The Great Sea: A Human History of the Mediterranean
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Situated at the intersection of Europe, Asia, and Africa, the Mediterranean Sea has been for millenia the place where religions, economies, and political systems met, clashed, influenced and absorbed one another. David Abulafia offers a fresh perspective by focusing on the sea itself: its practical importance for transport and sustenance; its dynamic role in the rise and fall of empires; and the remarkable cast of characters--sailors, merchants, migrants, pirates, pilgrims--who have crossed and recrossed it.
Ranging from prehistory to the 21st century, The Great Sea is above all the history of human interaction across a region that has brought together many of the great civilizations of antiquity as well as the rival empires of medieval and modern times. Interweaving major political and naval developments with the ebb and flow of trade, Abulafia explores how commercial competition in the Mediterranean created both rivalries and partnerships, with merchants acting as intermediaries between cultures, trading goods that were as exotic on one side of the sea as they were commonplace on the other. He stresses the remarkable ability of Mediterranean cultures to uphold the civilizing ideal of convivencia, "living together," exemplified in medieval Spain, where Christian theologians studied Arabic texts with the help of Jewish and Muslim scholars, and traceable throughout the history of the region.
Brilliantly written and sweeping in its scope, The Great Sea is itself as varied and inclusive as the region it describes, covering everything from the Trojan War, the history of piracy, and the great naval battles between Carthage and Rome to the Jewish Diaspora into Hellenistic worlds, the rise of Islam, the Grand Tours of the 19th century, and mass tourism of the 20th. It is, in short, a magnum opus, the definitive account of perhaps the most vibrant theater of human interaction in history.
Fully chaptered, appears to be either retail or converted from retail
in navigating barges and punts through the Po delta as they were in sailing the Adriatic, but several families emerged that kept tight hold of the office of dux, or Doge, mainly families owning farms on the mainland, for Venice was not yet so dominated by trade that its elites had lost interest in cultivating the soil.34 Yet even before Venice began to coalesce into a single town, trading links with far afield had begun to develop. While the trade in salt, fish and timber must not be
courtyard, though one should not be beguiled by these paintings, which are intelligent reconstructions from small fragments. Most commentators have revelled in this image of Minoan culture as happy, peaceful and respectful of women; but it is important not to impose modern values, and what we see in the frescoes is the life of the elite – a princely court, or colleges of priests and priestesses. The question whether the palaces were really, or also, temples is pertinent here. These buildings were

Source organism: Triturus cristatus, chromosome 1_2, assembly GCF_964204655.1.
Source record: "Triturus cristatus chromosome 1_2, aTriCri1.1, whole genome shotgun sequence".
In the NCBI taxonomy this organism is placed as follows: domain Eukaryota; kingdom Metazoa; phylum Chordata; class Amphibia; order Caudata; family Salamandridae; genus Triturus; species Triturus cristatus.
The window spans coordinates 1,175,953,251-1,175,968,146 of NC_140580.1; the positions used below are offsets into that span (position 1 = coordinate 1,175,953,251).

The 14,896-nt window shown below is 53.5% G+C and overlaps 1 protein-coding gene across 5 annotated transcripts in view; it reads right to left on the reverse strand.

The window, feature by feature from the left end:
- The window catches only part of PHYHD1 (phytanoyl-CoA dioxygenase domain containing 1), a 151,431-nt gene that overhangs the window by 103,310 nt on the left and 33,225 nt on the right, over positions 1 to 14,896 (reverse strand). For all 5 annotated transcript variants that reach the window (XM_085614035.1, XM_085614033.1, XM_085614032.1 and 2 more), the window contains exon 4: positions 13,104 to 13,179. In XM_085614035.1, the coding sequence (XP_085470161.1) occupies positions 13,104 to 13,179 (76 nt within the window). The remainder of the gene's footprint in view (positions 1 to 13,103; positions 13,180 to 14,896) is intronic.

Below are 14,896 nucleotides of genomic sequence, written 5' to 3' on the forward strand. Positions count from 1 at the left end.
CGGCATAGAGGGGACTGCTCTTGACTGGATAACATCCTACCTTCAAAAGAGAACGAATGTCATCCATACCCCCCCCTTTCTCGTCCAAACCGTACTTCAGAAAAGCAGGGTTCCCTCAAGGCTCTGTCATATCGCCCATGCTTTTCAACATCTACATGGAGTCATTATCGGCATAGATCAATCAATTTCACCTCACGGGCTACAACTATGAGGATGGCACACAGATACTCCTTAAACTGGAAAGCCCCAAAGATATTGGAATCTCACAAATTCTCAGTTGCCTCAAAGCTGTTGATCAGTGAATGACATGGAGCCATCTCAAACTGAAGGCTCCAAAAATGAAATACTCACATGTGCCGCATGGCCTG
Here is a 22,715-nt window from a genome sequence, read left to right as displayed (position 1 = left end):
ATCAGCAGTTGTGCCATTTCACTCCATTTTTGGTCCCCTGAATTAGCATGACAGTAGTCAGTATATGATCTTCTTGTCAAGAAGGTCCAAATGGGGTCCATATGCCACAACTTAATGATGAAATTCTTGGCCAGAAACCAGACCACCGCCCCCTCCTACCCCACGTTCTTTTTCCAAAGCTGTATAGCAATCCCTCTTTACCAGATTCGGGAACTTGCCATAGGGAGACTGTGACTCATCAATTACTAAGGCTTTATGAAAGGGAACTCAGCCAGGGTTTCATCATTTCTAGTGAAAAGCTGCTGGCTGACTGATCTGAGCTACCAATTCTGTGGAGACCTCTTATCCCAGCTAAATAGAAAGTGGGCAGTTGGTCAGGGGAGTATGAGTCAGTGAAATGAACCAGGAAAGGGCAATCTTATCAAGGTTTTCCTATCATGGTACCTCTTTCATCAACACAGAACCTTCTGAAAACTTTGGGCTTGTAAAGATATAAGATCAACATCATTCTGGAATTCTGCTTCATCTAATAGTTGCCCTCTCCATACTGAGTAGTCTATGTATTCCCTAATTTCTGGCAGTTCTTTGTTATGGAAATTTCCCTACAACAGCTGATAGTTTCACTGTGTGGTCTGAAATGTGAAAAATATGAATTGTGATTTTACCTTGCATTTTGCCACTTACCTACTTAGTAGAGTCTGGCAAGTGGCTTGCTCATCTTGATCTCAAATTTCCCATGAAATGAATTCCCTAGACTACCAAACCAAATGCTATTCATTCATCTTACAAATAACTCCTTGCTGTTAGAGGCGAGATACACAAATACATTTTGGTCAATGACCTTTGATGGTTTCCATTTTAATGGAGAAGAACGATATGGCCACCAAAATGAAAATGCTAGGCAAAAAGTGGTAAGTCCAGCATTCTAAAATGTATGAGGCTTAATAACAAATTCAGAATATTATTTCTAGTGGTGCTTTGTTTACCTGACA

Ferrara’, was dedicated to her, and was aimed at both Jewish and Christian readers.46 By 1552 she had once again attracted enough attention from Inquisitors to feel uncomfortable in Italy; she set off in great style for Constantinople, with a retinue of forty horsemen to accompany her across the Balkans. The Ragusan government showed foresight in welcoming her, for once she was in Constantinople her commercial agents in Dubrovnik brought plenty of business to the town.47 The sultan permitted her
the Russian fleet’, p. 150; M. S. Anderson, ‘Great Britain and the Russo-Turkish war of 1768–74’, English Historical Review, vol. 69 (1954), pp. 39–58. 5. Anderson, ‘Great Britain and the Russian fleet’, pp. 153, 155–6, 158–9; Anderson, ‘Great Britain and the Russo-Turkish war’, pp. 44–5; Anderson, Naval Wars in the Levant, p. 281; D. Gregory, Minorca, the Illusory Prize: a History of the British Occupations of Minorca between 1708 and 1802 (Rutherford, NJ, 1990), p. 141. 6. Anderson, Naval
occasional concession to Greek hairstyles), and they built temples to Egyptian gods in archaic Egyptian styles.7 It became customary for the Ptolemies to marry their sisters, as the Pharaohs had long done, a practice that did not appeal to the Greeks. But Alexandria also became one of the liveliest centres of a reinvigorated Greek culture that spread across the Mediterranean. What is distinctive about ‘Hellenistic’ culture is that it was not the preserve of Greeks; Hellenistic styles of art